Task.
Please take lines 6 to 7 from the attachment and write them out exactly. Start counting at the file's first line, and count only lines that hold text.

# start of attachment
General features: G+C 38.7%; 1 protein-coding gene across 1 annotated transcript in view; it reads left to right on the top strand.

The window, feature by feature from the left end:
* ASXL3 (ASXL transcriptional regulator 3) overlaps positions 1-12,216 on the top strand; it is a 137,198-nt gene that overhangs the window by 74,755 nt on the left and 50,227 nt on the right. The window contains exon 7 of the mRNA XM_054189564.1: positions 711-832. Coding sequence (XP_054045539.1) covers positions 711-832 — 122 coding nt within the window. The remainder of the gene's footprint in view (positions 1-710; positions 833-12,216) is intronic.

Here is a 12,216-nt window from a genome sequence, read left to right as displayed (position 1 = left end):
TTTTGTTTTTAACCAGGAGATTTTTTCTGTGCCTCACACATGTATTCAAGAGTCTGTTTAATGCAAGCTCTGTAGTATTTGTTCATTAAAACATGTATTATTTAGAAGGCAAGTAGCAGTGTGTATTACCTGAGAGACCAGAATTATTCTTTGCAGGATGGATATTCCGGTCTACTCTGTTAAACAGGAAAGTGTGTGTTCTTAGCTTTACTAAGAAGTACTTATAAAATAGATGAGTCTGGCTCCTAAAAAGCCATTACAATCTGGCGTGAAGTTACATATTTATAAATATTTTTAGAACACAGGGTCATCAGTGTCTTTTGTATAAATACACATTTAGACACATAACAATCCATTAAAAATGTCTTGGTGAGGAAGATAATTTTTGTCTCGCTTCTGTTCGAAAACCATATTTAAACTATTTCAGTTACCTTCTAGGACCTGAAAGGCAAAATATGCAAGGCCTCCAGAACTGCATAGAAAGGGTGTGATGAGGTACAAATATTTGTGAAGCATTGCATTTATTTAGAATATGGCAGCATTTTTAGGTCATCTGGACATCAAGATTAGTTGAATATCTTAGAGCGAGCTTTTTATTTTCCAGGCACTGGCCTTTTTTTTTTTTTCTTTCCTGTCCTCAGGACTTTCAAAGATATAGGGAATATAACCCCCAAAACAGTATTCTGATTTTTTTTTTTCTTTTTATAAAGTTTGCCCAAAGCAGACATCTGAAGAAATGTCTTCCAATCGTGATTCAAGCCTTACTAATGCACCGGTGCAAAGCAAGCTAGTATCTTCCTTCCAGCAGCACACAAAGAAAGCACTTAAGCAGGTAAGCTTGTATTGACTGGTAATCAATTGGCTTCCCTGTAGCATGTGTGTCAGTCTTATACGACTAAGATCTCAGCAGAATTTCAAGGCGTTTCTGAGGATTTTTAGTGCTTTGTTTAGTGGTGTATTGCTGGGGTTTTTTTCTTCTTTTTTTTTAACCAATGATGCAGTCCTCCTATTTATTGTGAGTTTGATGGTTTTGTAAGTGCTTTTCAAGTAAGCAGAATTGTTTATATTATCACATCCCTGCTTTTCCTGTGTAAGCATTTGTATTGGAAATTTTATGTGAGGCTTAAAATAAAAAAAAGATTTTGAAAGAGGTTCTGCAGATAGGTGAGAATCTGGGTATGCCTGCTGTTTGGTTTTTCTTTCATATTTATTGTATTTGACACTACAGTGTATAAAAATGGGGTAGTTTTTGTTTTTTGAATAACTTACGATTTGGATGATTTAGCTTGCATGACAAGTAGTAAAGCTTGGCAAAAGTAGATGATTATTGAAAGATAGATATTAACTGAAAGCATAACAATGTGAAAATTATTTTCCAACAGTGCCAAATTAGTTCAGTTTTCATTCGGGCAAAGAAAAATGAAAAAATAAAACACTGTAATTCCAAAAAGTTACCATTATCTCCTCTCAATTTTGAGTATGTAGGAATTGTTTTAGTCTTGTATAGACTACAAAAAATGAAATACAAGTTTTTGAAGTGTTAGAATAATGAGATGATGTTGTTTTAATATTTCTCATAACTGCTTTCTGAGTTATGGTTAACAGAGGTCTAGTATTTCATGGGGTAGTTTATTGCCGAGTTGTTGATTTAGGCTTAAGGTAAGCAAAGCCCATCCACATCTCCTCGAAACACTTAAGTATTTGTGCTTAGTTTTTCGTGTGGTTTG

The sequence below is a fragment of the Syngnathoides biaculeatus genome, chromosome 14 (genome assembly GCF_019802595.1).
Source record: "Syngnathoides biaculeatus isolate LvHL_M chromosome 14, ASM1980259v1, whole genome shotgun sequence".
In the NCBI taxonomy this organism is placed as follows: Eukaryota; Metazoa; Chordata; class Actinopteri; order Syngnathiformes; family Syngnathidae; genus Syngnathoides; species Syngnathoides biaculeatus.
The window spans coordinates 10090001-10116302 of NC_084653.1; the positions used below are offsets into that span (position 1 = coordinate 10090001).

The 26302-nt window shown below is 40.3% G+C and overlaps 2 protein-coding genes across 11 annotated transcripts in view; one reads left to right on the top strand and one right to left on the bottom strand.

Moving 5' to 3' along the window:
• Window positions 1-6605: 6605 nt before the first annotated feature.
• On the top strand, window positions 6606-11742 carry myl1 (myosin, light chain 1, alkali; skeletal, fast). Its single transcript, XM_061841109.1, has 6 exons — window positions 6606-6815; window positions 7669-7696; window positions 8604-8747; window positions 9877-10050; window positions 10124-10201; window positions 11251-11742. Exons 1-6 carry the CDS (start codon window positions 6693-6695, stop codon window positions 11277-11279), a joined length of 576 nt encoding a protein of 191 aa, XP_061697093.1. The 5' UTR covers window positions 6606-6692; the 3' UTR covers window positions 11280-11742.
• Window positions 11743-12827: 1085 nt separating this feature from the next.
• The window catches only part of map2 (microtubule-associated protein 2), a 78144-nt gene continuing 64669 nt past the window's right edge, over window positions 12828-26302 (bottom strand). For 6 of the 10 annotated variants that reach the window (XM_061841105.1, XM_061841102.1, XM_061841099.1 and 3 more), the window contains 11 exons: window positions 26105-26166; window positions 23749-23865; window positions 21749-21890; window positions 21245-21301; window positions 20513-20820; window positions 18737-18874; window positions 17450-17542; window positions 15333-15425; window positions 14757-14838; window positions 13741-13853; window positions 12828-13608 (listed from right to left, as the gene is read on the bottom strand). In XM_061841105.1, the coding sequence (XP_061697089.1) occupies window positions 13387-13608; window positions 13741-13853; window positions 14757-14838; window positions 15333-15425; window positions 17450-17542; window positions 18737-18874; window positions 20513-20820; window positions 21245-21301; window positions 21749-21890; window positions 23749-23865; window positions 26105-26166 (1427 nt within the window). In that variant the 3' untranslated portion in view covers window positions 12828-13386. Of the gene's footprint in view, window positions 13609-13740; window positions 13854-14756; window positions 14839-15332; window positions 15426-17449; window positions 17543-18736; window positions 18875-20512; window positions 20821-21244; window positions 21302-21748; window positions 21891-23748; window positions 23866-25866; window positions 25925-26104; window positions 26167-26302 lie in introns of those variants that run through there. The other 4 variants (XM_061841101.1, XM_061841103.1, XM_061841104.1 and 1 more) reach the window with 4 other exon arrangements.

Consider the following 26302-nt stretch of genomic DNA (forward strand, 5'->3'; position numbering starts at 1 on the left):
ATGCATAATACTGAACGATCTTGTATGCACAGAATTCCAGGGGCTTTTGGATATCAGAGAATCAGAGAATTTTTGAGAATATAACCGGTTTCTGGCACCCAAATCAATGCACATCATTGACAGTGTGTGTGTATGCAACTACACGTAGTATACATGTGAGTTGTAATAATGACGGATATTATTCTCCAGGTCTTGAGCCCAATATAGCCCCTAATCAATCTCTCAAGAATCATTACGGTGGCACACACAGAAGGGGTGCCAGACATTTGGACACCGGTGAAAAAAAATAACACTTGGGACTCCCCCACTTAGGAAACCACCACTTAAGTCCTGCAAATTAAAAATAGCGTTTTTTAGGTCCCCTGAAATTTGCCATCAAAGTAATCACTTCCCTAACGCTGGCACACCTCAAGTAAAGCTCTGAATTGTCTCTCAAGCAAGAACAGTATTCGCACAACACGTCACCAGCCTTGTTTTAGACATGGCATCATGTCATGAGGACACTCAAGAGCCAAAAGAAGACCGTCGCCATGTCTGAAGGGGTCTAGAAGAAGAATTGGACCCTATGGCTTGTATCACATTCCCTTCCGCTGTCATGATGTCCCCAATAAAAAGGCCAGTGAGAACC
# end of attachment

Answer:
The sequence below is a fragment of the Syngnathoides biaculeatus genome, chromosome 14 (genome assembly GCF_019802595.1).
Source record: "Syngnathoides biaculeatus isolate LvHL_M chromosome 14, ASM1980259v1, whole genome shotgun sequence".